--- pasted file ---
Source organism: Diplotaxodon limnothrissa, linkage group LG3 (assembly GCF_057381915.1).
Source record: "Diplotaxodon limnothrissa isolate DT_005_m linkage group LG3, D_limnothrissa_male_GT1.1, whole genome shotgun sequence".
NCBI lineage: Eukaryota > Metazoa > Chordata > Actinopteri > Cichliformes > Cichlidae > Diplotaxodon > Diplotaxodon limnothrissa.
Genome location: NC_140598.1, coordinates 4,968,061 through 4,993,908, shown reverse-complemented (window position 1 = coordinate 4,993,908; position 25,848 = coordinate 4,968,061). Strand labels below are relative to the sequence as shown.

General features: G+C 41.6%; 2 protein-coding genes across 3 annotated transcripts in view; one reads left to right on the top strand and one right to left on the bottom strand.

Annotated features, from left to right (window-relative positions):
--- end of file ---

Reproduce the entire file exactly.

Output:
Source organism: Diplotaxodon limnothrissa, linkage group LG3 (assembly GCF_057381915.1).
Source record: "Diplotaxodon limnothrissa isolate DT_005_m linkage group LG3, D_limnothrissa_male_GT1.1, whole genome shotgun sequence".
NCBI lineage: Eukaryota > Metazoa > Chordata > Actinopteri > Cichliformes > Cichlidae > Diplotaxodon > Diplotaxodon limnothrissa.
Genome location: NC_140598.1, coordinates 4,968,061 through 4,993,908, shown reverse-complemented (window position 1 = coordinate 4,993,908; position 25,848 = coordinate 4,968,061). Strand labels below are relative to the sequence as shown.

General features: G+C 41.6%; 2 protein-coding genes across 3 annotated transcripts in view; one reads left to right on the top strand and one right to left on the bottom strand.

Annotated features, from left to right (window-relative positions):